And they did. The Hodja’s wife was a very fine cook. The duck and all that went with it was delicious. The Hodja told stories. Hassan laughed. And when Hassan had gone home, the Hodja was pleased to be able to say to his wife, “There is plenty of duck and plenty of rice left. We will have duck pilaf tomorrow.”
But the next evening, just as they were about to sit down to this fine meal, there was a knock at the door. When the Hodja opened the door, there stood a man he recognized as a neighbour of Hassan’s. The Hodja observed that he carried nothing in his hands.
“Greetings, Hodja,” he said. “I am a friend of Hassan from the village.”
Now, the Hodja knew the custom of hospitality. “Come in,” he said. “We were just about to eat our evening meal.”
The meal was very good, for the Hodja’s wife was indeed a good cook, but the Hodja did not tell quite so many stories. There was not as much laughter and the guest left soon after dinner.
The Hodja looked at the platters. “There are still the bones of the duck,” he said, “and plenty of rice and vegetables to make a fine soup.”
All the next day the Hodja’s house smelled of the wonderful soup that was cooking, and in the evening the Hodja and his wife sat down to eat it with good appetites. But just as they picked up their spoons, there was a knock at the door.
The Hodja opened the door, and found on the doorstep a man who looked faintly familiar. “I am a friend of the friend of Hassan from the village,” he said in a friendly voice.
The Hodja thought of how he had hoped to eat two bowls of that good soup which the man on the doorstep appeared to be smelling with pleasure. However, hospitality is a duty: so he said, “Come in. We were just about to eat our soup.”
The guest appeared to enjoy the soup very much, but the Hodja was unusually quiet and he did not object when the man left as soon as he had eaten. He looked into the soup pot and found one large spoonful of soup. “Tomorrow,” he said, “I will prepare the evening meal. I will take care of everything.”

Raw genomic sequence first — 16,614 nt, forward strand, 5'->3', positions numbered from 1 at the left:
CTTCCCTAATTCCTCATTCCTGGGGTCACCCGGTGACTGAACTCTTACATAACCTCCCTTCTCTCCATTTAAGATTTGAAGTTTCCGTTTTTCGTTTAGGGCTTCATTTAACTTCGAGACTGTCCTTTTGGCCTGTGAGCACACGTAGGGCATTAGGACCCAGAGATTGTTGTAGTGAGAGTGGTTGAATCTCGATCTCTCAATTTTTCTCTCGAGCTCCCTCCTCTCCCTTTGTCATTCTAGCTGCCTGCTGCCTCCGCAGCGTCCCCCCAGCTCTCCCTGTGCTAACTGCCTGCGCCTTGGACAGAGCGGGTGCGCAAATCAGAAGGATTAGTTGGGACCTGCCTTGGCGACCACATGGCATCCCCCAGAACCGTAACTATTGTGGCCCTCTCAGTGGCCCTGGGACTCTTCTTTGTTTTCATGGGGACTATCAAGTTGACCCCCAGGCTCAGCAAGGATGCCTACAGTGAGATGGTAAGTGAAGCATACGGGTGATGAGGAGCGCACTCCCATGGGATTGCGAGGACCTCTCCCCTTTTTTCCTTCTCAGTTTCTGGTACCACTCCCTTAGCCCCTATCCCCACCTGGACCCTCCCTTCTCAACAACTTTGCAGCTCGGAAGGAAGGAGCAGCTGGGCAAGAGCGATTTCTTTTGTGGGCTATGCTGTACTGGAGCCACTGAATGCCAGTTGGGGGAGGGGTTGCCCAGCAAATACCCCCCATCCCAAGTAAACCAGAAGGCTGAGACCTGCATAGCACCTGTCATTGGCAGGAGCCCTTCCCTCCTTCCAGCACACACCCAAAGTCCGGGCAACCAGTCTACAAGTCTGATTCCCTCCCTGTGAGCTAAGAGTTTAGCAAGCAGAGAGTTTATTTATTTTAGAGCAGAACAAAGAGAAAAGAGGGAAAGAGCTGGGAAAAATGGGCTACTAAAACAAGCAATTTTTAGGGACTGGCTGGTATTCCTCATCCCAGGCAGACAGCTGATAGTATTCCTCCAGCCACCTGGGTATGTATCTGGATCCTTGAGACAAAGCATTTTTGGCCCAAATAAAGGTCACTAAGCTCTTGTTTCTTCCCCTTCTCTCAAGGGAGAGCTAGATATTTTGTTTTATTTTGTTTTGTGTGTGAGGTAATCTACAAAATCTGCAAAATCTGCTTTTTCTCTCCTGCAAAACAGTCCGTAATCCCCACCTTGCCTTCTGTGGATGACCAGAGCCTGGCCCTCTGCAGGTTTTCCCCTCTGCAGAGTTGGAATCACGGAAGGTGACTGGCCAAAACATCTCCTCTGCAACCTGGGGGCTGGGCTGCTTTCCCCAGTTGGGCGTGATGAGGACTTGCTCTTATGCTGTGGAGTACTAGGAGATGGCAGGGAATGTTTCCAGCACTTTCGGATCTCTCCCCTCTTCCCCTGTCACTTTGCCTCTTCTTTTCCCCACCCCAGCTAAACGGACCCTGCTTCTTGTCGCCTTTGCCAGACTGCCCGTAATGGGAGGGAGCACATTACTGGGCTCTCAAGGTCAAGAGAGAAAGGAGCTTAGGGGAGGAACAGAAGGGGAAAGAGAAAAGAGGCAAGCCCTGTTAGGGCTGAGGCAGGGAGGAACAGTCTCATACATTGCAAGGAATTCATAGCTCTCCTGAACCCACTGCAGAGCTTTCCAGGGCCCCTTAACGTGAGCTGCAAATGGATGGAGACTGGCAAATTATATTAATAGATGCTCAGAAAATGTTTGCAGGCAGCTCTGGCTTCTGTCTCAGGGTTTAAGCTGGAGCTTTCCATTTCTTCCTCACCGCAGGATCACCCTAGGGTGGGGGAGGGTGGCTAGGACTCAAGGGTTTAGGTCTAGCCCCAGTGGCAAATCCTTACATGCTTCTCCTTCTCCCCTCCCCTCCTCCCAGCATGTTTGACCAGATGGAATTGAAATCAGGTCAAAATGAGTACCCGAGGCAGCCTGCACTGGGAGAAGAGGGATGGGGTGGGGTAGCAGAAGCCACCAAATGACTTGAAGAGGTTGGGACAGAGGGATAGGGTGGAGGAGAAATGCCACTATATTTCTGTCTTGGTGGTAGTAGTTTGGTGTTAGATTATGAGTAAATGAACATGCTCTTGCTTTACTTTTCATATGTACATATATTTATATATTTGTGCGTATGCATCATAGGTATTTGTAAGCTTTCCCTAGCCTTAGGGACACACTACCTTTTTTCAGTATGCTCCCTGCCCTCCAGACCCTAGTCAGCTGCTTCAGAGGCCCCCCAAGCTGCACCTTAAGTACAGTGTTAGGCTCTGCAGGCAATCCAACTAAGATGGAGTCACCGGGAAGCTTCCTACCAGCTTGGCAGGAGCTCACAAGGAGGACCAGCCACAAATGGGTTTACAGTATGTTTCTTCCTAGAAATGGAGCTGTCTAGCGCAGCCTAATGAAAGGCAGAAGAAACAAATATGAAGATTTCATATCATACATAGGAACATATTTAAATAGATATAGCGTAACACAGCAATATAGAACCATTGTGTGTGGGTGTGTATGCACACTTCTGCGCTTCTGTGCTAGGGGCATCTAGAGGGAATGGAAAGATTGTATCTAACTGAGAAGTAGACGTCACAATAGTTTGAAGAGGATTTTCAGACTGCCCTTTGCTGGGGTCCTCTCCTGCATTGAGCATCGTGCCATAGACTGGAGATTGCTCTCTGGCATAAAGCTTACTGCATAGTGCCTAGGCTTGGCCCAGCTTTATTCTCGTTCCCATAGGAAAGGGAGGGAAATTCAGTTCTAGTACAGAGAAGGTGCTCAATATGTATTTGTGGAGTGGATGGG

The next day there were no good smells of cooking in the Hodja’s house and the Hodja and his wife did not sit down to eat at their accustomed time. But there came a knock on the door.
The Hodja flung open the door. Standing on the doorstep he saw a stranger, someone he had never seen before. But the man was smiling. “I am a friend of the friend of the friend of your friend Hassan,” he said.
“Indeed,” said the Hodja. “Well, you must come in and share my meal.”
“I would like that very much,” said the stranger. So the Hodja led him to the table. The man sniffed the air.
“Don’t worry,” said the Hodja. “I was just going to fetch the food.” He went into the kitchen and scooped the spoonful of soup from the bottom of the pot. He carefully divided it between two bowls, filled each bowl up with hot water from the kettle, and carried the bowls to the table. He set one in front of the stranger and one in front of himself. Then he sat down and smiled happily at the man.
The man gazed into his bowl. It contained a clear liquid with two grains of rice and a shred of carrot floating in it.
The Hodja spoke: “O friend of the friend of the friend of my friend Hassan, here is the soup of the soup of the soup of the duck.”
The next night the Hodja and his wife sat down to eat alone, in peace.
This tale was adapted from ‘Soup of the Soup’ from Tales for an Unknown City: Stories from One Thousand and One Friday nights of Storytelling, Montreal and Kingston collected by Dan Yashinsky.
I hope you enjoyed it. There is just enough time before I must leave you to introduce a vintage remedy and recipe.
Have you heard of the Swoons? Doesn’t it have a gentler feel to it than a fainting fit? It is what any sensible person would do when presented with unpalatable facts too early in the day but unfortunately is tricky to fit into our busy modern schedules so it’s useful to have a remedy available should you need one. This is from Modern Domestic Cookery and Useful Receipts from 1815 by Elizabeth Hammond
Our recipe title contains a French derogatory swear word and there is no getting around it but we’ve all been eating pasta puttanesca for years so I don’t see why that should necessarily get in its way. I can’t trace any other use of the recipe title, but essentially it’s a recipe for sweet fritters from The Ladies’ Assistant for Regulating and Supplying the Table by Charlotte Mason from 1786.
I must now bring this letter to a close and return to working on my upcoming talk about food and the role it plays in funerary rituals and death as well as working on some eerie, ghostly tales for the October podcast but in please don’t hesitate to get in touch via the comments or via any of my social media profiles/my website . If you have enjoyed this and would like to read further such nonsense and have not yet subscribed, please don’t hesitate to subscribe for free at the button below. You’d be very welcome and it would be a joy to write to you.